Emerging Army robots will massively extend the battlefield, enable more dispersed operations, deliver ammunition, network with air and ground drones, surveil forward high-risk areas and even fire weapons to attack when directed by a human, all variables which are leading the Army to craft newer kinds of concepts for traditional Combined Arms Maneuver warfare.
Unmanned systems and armed robots, increasingly enabled by artificial intelligence, are expected to greatly change combat maneuver formations by virtue of not only keeping soldiers themselves at safer standoff distances but also expediting the gathering, processing and transmitting of crucial, time-sensitive intelligence data in war. Thus, the premise of manned-unmanned teaming, a fast-evolving concept the Army is quickly bringing to new levels by firing machine guns, Javelin anti-tank missiles and grenade launchers at targets from Robotic Combat Vehicles in live-fire exercises. The robots, Army developers explained, are performing as well or better than expected in terms of demonstrating an ability to integrate a wide range of weapons applications and leverage advanced computer processing to gather and organize fast incoming data.
The integrated concept, increasingly becoming multi-domain, is to leverage unprecedented information processing speeds made possible by artificial-intelligence-empowered computer algorithms and connect with those faculties and attributes unique to human cognition through manned-unmanned teaming.
“This maximizes what humans do best and maximizes what machines do best. So the repetitive nature and removing humans from the most dangerous places on the battlefield are great, great things. But we have additional tasks that the robots can perform,” Maj. Gen. Ross Coffman, the director of the Next-Gen Combat Vehicle Cross-Functional Team, told the National Interest.
Coffman explained how the robots can perform offensive or defensive missions depending upon how a given combat scenario evolves.
“We have persistent, all-weather ground robots that stay on the defensive or move forward of an attacking friendly force to develop the situation,” Coffman said.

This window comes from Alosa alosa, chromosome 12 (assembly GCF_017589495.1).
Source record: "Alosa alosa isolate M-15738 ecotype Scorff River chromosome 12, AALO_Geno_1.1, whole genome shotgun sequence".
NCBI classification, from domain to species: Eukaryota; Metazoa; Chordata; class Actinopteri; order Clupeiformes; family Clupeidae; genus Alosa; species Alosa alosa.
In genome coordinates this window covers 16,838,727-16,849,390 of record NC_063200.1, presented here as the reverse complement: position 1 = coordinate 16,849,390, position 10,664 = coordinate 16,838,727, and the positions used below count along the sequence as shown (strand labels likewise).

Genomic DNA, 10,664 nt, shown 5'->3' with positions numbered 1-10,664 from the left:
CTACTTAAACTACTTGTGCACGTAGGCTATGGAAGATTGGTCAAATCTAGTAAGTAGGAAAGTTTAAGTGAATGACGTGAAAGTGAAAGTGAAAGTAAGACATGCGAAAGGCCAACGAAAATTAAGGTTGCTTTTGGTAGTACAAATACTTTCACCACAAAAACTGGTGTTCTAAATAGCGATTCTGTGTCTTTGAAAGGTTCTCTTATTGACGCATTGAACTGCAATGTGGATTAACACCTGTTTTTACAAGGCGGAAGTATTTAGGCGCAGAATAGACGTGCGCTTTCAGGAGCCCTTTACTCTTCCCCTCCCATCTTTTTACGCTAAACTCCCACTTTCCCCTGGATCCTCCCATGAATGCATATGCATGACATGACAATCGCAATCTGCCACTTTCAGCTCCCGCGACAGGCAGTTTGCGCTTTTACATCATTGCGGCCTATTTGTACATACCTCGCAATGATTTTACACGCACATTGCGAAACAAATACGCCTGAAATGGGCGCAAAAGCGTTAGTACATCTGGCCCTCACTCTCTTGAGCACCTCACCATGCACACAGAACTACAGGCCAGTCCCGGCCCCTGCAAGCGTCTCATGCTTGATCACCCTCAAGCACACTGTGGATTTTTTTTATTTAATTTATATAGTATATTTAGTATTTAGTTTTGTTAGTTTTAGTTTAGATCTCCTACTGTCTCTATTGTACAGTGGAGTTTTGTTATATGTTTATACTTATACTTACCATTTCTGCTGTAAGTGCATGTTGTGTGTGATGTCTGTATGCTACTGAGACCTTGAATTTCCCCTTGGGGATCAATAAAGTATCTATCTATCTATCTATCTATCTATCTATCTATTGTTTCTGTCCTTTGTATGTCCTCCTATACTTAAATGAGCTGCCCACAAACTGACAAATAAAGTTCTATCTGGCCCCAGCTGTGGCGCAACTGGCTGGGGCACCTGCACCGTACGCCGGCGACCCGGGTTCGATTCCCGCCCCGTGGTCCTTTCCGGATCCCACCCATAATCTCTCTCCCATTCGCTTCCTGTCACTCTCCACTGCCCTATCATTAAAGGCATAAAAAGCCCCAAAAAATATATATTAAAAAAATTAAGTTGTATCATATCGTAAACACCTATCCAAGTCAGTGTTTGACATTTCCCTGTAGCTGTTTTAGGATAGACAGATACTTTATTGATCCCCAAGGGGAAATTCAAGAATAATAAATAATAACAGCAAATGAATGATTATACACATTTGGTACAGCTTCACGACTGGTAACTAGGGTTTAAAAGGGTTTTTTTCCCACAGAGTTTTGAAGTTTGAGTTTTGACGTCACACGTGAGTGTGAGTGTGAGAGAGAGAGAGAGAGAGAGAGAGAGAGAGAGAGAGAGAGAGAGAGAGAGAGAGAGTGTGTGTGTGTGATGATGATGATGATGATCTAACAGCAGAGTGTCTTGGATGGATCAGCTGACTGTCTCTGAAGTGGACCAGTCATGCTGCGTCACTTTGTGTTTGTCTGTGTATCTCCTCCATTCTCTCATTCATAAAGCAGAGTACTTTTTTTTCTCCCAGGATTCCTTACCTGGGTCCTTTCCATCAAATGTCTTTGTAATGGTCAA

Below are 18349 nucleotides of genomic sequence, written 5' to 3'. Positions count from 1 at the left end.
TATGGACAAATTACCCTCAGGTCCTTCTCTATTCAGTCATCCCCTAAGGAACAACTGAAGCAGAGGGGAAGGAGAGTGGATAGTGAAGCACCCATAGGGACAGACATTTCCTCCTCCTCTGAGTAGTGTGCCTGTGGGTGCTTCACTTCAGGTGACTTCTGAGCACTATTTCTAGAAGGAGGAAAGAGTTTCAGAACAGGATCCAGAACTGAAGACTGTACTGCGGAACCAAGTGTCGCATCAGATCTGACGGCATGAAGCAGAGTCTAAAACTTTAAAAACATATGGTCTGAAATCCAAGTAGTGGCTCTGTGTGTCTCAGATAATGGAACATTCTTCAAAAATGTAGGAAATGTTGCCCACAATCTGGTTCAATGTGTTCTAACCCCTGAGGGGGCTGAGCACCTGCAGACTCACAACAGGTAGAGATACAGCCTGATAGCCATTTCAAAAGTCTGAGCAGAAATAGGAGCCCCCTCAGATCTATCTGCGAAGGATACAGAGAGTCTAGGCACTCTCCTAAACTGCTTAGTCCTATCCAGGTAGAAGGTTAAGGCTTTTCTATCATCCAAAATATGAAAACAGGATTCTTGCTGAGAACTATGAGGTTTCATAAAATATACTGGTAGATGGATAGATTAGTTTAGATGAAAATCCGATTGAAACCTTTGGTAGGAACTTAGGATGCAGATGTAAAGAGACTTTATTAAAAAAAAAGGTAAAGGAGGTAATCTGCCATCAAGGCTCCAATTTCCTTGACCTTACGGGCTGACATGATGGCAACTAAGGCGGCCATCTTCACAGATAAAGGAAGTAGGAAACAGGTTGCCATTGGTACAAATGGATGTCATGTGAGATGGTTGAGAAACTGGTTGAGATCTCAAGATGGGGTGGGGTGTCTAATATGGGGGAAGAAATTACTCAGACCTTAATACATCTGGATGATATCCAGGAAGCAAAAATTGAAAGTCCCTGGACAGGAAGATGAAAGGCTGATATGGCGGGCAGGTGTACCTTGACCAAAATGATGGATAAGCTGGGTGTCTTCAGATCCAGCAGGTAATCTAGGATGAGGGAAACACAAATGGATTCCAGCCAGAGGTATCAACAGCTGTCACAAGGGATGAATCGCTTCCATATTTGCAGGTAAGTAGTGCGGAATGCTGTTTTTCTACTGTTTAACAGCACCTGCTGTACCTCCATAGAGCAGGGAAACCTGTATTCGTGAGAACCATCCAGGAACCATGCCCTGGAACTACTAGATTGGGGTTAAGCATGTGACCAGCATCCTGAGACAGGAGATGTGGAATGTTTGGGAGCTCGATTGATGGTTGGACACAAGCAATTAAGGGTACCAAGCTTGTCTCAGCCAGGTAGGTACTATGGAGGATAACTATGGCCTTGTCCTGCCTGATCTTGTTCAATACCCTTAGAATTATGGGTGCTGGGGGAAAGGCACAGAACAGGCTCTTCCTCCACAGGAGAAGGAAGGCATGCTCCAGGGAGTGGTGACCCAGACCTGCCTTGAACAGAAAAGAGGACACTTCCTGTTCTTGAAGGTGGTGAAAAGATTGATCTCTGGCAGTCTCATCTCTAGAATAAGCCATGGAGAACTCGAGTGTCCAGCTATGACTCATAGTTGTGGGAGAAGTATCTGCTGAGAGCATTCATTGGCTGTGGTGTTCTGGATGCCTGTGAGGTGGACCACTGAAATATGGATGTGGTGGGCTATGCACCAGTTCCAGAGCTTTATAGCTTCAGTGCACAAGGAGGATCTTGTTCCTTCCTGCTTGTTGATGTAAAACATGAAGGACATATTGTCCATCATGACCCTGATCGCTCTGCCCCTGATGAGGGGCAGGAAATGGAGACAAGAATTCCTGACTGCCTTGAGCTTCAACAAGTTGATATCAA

Traditional Combined Arms Maneuver, which approaches combat with an interwoven mix of integration applications such as artillery, air support, long-range ground fires, mechanized armored combat vehicles and dismounted soldiers all operating in a synchronized fashion in coordination with one another. While this concept still very much provides the conceptual basis or point of departure for modern adaptations, future Combined Arms Maneuver strategies are likely to expand in scope and application to incorporate a much larger, less-condensed, yet networked area of combat operations. Perhaps most of all, robots armed with weapons, high-resolution, long-range targeting sensors and artificial-intelligence-capable data analysis will facilitate more cross-domain functions wherein targeting specifics can be transmitted from ground robots up to armed drones, helicopters, supporting manned vehicles or even fighter jets.
Kris Osborn is the defense editor for the National Interest. Osborn previously served at the Pentagon as a Highly Qualified Expert with the Office of the Assistant Secretary of the Army—Acquisition, Logistics & Technology. Osborn has also worked as an anchor and on-air military specialist at national TV networks. He has appeared as a guest military expert on Fox News, MSNBC, The Military Channel, and The History Channel. He also has a Master's Degree in Comparative Literature from Columbia University.